The iOS has always been a welcome home for puzzle games, and yet games like Perfection seem to be rather scarce. Most might think that it takes little imagination to create a game with minimalist visuals, but that’s the furthest thing from the truth. Less is more, even in its design and the foresight it takes to make it work. So when gamers see something like Perfection, hope that it turns out good like Hundreds.
Its name seems rather presumptuous at first glance, but Perfection does soothe and relax gamers who mostly play games full of fireworks and shenanigans. Maybe this game was inspired by an old board game, also named Perfection. It does look a lot more like another old board game called Superfection, which also plays on shapes.
This title by Dumb Fat Games, who seems to have a quirk for picking interesting names, is led by a simple premise. All you have to do is to cut shapes into an outline on screen to fill it in, and you can find the best solution to every puzzle in order to get “Perfection”. The levels are randomly generated, so no two playthroughs would be exactly the same, which lends this game a good bit of replay value.
It does look quite cool, with a clean and polished look that makes good use of the shapes and colors. As for the interface itself, there is not much else other than the puzzle you need to solve and a pull-out menu tab on the bottom. The music also does well in adding to the soothing feel of the game with relaxing melodies, which is good if you have to wrestle with your brain in coming up with a solution for the puzzles. Gameplay is made up of various puzzle modes that can be selected from the tab on the bottom. There’s the Standard mode that just lets you cut the shapes, then the next lets you rotate them, and the one after that lets you adjust the size, and so on.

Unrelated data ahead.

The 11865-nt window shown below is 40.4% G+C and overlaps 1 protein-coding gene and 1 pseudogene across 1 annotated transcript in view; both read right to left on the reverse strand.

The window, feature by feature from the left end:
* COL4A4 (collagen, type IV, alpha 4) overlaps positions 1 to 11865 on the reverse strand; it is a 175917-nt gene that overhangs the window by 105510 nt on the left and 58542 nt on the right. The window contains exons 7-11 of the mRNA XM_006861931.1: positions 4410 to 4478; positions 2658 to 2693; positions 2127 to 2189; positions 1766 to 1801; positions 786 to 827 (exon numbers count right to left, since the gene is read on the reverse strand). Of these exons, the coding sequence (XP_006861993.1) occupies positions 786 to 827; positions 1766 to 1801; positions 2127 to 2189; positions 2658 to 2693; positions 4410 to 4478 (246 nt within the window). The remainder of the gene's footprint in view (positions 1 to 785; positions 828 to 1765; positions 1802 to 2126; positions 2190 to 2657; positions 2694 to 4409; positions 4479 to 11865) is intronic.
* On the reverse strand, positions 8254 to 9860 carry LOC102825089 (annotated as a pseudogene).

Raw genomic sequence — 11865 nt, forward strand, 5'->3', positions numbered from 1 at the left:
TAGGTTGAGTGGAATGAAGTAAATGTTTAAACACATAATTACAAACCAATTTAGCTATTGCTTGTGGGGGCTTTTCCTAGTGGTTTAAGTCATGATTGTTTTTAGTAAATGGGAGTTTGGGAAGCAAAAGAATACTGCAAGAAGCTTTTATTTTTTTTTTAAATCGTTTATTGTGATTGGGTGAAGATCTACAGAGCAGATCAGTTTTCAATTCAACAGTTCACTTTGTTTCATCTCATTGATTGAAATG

Upon getting used to its minimalist interface and controls, you can get into its laid-back gameplay that’s perfect for roadtrips and other such times when you’re waiting for something to happen. It takes you away from the stress while still maintaining brain activity through the puzzles. However, that’s only if you can get past the more frustrating parts of this game. The gist of it is supposed to be quite simple, but it’s not easy to figure out, especially due to the random nature of the puzzles.
Unfortunately, there is little to nothing in the way of instruction in gameplay, being as minimalist as it can be. You may need to figure out for yourself how to do them though as there’s almost nothing that explicitly describes what should be done. Once you open a game up, you just get a puzzle pop up and you’re supposed to solve it, and that’s it. It would have been fine if it were intuitive, but it’s not really as much as it should be.
It would be good for players who are more self-motivated, but perhaps it may not be able to retain younger audiences who don’t get it in the first few minutes. Maybe the more curious and exploratory players or the ones instructed beforehand would stay with it a bit longer, but it’s quite rewarding once you do figure it out. It could be rather cruel to harshly judge a game that actually isn’t that bad, but that’s what happens when you name your game “Perfection”.
This game is available now in the App Store for about a dollar, so perhaps it shouldn’t be grumbled about too much, especially since it doesn’t have the in-app purchases that plague the mobile landscape these days.
Tested in iOS. Final Score: 7/10